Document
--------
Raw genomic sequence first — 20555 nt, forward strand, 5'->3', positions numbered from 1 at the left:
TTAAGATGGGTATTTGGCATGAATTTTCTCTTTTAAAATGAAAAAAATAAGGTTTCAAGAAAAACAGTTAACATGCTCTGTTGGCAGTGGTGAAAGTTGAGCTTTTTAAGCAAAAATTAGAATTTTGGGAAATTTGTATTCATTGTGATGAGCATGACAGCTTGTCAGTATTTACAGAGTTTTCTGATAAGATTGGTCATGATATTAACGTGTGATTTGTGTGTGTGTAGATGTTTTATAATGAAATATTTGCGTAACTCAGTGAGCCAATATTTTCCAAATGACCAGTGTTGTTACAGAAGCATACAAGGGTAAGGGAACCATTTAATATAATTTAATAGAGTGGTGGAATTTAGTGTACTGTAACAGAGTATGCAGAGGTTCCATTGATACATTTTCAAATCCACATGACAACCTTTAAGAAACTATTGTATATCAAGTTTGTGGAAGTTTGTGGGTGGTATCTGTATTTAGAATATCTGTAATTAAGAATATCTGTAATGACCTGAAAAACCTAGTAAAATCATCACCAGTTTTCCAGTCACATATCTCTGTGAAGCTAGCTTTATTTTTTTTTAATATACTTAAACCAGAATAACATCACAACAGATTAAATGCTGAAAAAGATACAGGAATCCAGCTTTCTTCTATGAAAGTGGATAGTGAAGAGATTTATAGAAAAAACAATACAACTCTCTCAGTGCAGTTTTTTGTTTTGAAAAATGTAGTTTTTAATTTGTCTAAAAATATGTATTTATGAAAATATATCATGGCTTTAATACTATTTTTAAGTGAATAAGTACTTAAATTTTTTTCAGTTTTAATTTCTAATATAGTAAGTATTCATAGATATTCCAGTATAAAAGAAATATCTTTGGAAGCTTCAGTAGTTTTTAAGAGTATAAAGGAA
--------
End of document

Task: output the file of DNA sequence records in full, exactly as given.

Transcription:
Raw genomic sequence first — 20555 nt, forward strand, 5'->3', positions numbered from 1 at the left:
TTAAGATGGGTATTTGGCATGAATTTTCTCTTTTAAAATGAAAAAAATAAGGTTTCAAGAAAAACAGTTAACATGCTCTGTTGGCAGTGGTGAAAGTTGAGCTTTTTAAGCAAAAATTAGAATTTTGGGAAATTTGTATTCATTGTGATGAGCATGACAGCTTGTCAGTATTTACAGAGTTTTCTGATAAGATTGGTCATGATATTAACGTGTGATTTGTGTGTGTGTAGATGTTTTATAATGAAATATTTGCGTAACTCAGTGAGCCAATATTTTCCAAATGACCAGTGTTGTTACAGAAGCATACAAGGGTAAGGGAACCATTTAATATAATTTAATAGAGTGGTGGAATTTAGTGTACTGTAACAGAGTATGCAGAGGTTCCATTGATACATTTTCAAATCCACATGACAACCTTTAAGAAACTATTGTATATCAAGTTTGTGGAAGTTTGTGGGTGGTATCTGTATTTAGAATATCTGTAATTAAGAATATCTGTAATGACCTGAAAAACCTAGTAAAATCATCACCAGTTTTCCAGTCACATATCTCTGTGAAGCTAGCTTTATTTTTTTTTAATATACTTAAACCAGAATAACATCACAACAGATTAAATGCTGAAAAAGATACAGGAATCCAGCTTTCTTCTATGAAAGTGGATAGTGAAGAGATTTATAGAAAAAACAATACAACTCTCTCAGTGCAGTTTTTTGTTTTGAAAAATGTAGTTTTTAATTTGTCTAAAAATATGTATTTATGAAAATATATCATGGCTTTAATACTATTTTTAAGTGAATAAGTACTTAAATTTTTTTCAGTTTTAATTTCTAATATAGTAAGTATTCATAGATATTCCAGTATAAAAGAAATATCTTTGGAAGCTTCAGTAGTTTTTAAGAGTATAAAGGAA